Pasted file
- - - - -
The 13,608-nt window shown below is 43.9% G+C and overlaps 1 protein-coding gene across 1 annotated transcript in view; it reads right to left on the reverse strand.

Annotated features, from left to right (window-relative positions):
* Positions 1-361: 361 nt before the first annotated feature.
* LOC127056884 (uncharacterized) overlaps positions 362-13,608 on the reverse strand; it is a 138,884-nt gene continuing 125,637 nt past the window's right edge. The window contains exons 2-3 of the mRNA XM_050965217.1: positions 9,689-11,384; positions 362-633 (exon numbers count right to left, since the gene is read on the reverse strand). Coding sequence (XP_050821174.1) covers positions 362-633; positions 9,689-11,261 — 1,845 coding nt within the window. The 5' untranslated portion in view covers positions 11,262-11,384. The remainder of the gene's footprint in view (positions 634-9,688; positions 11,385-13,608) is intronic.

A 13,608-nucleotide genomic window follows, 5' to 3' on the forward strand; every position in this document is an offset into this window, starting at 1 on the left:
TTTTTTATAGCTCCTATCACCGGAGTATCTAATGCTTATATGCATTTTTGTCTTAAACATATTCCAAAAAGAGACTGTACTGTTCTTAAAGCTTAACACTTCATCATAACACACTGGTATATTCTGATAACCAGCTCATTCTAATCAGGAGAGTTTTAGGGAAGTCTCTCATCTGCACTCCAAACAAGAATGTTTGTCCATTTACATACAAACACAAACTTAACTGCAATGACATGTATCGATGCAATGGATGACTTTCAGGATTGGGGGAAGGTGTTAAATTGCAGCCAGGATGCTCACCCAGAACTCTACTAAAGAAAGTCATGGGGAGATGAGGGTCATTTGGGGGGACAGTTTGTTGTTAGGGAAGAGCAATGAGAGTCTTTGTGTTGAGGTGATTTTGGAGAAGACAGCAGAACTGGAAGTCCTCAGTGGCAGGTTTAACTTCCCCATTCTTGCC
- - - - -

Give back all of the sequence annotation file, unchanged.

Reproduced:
The 13,608-nt window shown below is 43.9% G+C and overlaps 1 protein-coding gene across 1 annotated transcript in view; it reads right to left on the reverse strand.

Annotated features, from left to right (window-relative positions):
* Positions 1-361: 361 nt before the first annotated feature.
* LOC127056884 (uncharacterized) overlaps positions 362-13,608 on the reverse strand; it is a 138,884-nt gene continuing 125,637 nt past the window's right edge. The window contains exons 2-3 of the mRNA XM_050965217.1: positions 9,689-11,384; positions 362-633 (exon numbers count right to left, since the gene is read on the reverse strand). Coding sequence (XP_050821174.1) covers positions 362-633; positions 9,689-11,261 — 1,845 coding nt within the window. The 5' untranslated portion in view covers positions 11,262-11,384. The remainder of the gene's footprint in view (positions 634-9,688; positions 11,385-13,608) is intronic.

A 13,608-nucleotide genomic window follows, 5' to 3' on the forward strand; every position in this document is an offset into this window, starting at 1 on the left:
TTTTTTATAGCTCCTATCACCGGAGTATCTAATGCTTATATGCATTTTTGTCTTAAACATATTCCAAAAAGAGACTGTACTGTTCTTAAAGCTTAACACTTCATCATAACACACTGGTATATTCTGATAACCAGCTCATTCTAATCAGGAGAGTTTTAGGGAAGTCTCTCATCTGCACTCCAAACAAGAATGTTTGTCCATTTACATACAAACACAAACTTAACTGCAATGACATGTATCGATGCAATGGATGACTTTCAGGATTGGGGGAAGGTGTTAAATTGCAGCCAGGATGCTCACCCAGAACTCTACTAAAGAAAGTCATGGGGAGATGAGGGTCATTTGGGGGGACAGTTTGTTGTTAGGGAAGAGCAATGAGAGTCTTTGTGTTGAGGTGATTTTGGAGAAGACAGCAGAACTGGAAGTCCTCAGTGGCAGGTTTAACTTCCCCATTCTTGCC